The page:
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Calories Burned At Work
People with a busy schedule often complain that they do not have to the time to set aside for playing a sport or for workouts at the gym. Working out at work is one way of ensuring that you maintain the work life balance you need to avoid stress. People with sedentary jobs find that they spend a major part of their day sitting at their desks, staring at their computer screens, often resulting in back pain or leg cramps at the end of a long day. Sitting at the desk all day also means that they tend to put on weight since they do not get adequate exercise. Losing weight is not so difficult if you are willing to make a few small changes in your routine to ensure that you burn more calories.
We tend to become overweight when we consume more calories than we use for our day-to-day activities, both at home and at work. The trick to remain at the optimal weight is to ensure that we convert the food we eat into all the energy that we need for our activities. Those who are desk-bound all through the day at work need to incorporate some changes in their routine that help them increase the number of calories burned in their office job. Standing up or pacing every time you speak on the phone instead of sitting and answering the phone is one option. Taking the stairs instead of the elevator to go upstairs or downstairs ensures you burn more calories.
Burning Calories Sitting At Work
Calories burned sitting at work vary from 100 calories an hour for a person weighing around 125 pounds to about 150 calories for someone who tips the scales at 180 pounds. Workstations that allow people to stand and use the computer and the keyboard are a boon as calories burnt doing standing work are more in number and standing or walking on a treadmill leads to improved circulation.
Burning Calories Working On Computer
Calories burned working on a computer that is placed on a treadmill desk can result in a weight loss of up to 40 pounds every year for the individual even if the person walks only 2 hours a day at a normal pace. Apart from helping the person stay fit, standing for short periods of time during the day and working on a computer also helps to reduce the usual problems associated with sedentary jobs such as swollen feet, stiff neck, and back pain, caused by bad posture. Just walking fifteen minutes every hour on the treadmill as you work and every time you speak on the phone can help you shed up to 40 pounds a year. See also calories burned walking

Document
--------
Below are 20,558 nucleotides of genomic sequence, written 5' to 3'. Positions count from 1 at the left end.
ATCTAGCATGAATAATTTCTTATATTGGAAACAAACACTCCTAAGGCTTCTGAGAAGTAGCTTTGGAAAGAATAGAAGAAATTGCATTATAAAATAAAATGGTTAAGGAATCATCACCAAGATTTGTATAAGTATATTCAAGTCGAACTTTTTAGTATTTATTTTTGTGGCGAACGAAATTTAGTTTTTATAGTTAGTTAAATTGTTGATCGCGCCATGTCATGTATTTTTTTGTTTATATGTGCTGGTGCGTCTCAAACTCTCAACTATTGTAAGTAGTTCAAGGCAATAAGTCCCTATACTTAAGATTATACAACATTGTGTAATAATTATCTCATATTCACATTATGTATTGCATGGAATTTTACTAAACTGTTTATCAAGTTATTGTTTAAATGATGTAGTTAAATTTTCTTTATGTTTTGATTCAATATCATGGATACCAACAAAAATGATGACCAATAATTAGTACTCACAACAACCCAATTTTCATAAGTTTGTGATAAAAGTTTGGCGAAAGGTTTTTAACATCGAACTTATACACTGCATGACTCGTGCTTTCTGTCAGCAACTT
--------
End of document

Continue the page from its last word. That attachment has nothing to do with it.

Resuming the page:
Calories Burned Working Out
Calories burned working outside the home varies depending on the season and on how the individual is dressed. In winter, when you are out raking the leaves or shoveling snow dressed in indoor clothes and just a sweater, your body burns more calories to keep your skin warm despite the cold wind and snow and to warm up the air that enters your lungs. In summer, when you are out in the hot sun, calories burnt while working in the yard or playing a game of frisbee include those used to make the sweat, which cools your body. One way you could trick your body into burning more calories in winter is by keeping the ambient temperature in your cabin at work a little cold, if you have the option of setting the thermostat. Take care that you don’t catch a cold in the bargain. Weight watchers who drink eight glasses of cold water a day lose more weight than those who drink tepid water, because the body has to burn calories to warm up after a drink of cold water. More on calories burned in sauna
Calories Burned In Retail Work
Calories burned in retail work vary according to the size of the store and the type of work the individual is involved in. A salesperson standing at the counter is likely to use more energy during the day than the person sitting at the cash counter, just as the worker unloading the produce in a supermarket burns more calories than the packer putting customers’ purchases into those bags and loading the shopping carts.
Calories Burnt In Nursing Work
Calories burnt in nursing work in a hospital environment can be considerably less than in a home as a health care provider to an individual patient. Hospital work is more structured, and the work is shared among colleagues. In a home or clinical set up, demands vary from day to day, from patient to patient. It may involve more of lifting and pushing around a wheelchair than in a hospital where there is more equipment to take care of heavy lifting or moving.
Whatever the work you do, calories burned during the day when you are at work go a long way towards helping you achieve your optimal weight.
|Submitted on January 16, 2014|